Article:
The Myth of India and Coal
“India’s Energy Crisis,” by Richard Martin
(November/December 2015), is near
comprehensive in its coverage of India’s
dilemma, but it falls back upon a set of
myths—intuitively reasonable, ultimately
wrong—that perpetuate the assumption
that coal is India’s top priority.
The first big myth is that coal will
end India’s “energy poverty.” But not all
energy poverty is electric. Over three times
as many Indians lack clean and modern
cooking as lack electricity. Electric stoves
remain expensive and watt-hungry, so
tackling three-quarters of India’s energy
poverty requires better markets and public programs for cleaner gas and biomass
cookstoves. This has little to do with electricity supply—from coal or anything else.
Another myth is that coal will bring
India cheap, reliable power. But coal won’t
solve grid reliability problems. India’s
notorious blackouts are as often imposed
by distribution companies to manage
demand from nonpaying consumers as
they are caused by supply shortages.
Coal also faces stiff price competi-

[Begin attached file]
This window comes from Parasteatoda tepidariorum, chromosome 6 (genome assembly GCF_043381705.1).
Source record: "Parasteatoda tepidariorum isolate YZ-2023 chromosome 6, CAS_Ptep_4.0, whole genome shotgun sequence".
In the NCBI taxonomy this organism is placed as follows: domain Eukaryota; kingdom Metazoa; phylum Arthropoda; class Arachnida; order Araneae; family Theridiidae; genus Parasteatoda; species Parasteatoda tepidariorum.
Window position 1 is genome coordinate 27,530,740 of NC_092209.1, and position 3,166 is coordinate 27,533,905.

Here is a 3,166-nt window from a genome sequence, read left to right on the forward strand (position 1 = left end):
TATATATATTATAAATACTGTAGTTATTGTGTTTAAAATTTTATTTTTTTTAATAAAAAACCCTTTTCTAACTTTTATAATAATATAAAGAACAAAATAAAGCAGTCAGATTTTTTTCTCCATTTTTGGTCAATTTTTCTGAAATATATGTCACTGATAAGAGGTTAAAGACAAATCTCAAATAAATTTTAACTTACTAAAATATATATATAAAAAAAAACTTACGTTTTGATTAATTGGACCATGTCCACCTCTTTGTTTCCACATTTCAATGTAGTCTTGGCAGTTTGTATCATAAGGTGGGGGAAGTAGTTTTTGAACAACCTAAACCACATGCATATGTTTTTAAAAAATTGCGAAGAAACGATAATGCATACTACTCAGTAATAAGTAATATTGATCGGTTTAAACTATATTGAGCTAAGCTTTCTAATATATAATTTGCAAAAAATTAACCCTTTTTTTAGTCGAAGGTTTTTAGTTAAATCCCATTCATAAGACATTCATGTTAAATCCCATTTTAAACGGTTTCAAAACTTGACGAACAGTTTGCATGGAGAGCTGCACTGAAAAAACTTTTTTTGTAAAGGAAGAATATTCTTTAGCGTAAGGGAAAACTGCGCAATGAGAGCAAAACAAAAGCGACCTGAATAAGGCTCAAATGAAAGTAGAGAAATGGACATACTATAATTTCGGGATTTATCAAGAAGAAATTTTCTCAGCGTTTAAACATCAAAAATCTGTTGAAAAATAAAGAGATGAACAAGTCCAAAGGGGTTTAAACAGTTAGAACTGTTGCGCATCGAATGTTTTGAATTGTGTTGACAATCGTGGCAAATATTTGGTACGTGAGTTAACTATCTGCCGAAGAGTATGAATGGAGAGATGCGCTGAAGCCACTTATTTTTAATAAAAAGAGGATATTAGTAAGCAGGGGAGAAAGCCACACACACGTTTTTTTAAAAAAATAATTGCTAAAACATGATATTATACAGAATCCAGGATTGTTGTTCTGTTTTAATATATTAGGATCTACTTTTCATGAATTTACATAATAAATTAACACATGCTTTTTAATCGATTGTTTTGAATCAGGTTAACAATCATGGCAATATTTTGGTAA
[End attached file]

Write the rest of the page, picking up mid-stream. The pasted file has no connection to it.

tion from wind and solar. Martin cites
Skypower’s winning bid in Madhya
Pradesh; SunEdison also just won a
solar auction in Andhra Pradesh. He dis-
misses these open bids as “unrealistically
low prices,” but he ignores the fact that
the bids are backed by global companies
entering long-term binding contracts. He
also misses the broader economic bene-
fits: renewables insulate distribution com-
panies from fuel-price volatility, they don’t
burden trade balances, and they reduce
The myths found in Martin’s article
make clear that the conversation around
coal power in India hasn’t yet made sense
of the available data.
Ilmi Granoff is an attorney in environmental law and policy, and a senior
research fellow at the Overseas Development Institute.
India’s blackouts are as often imposed by distribution
companies as they are caused by supply shortages.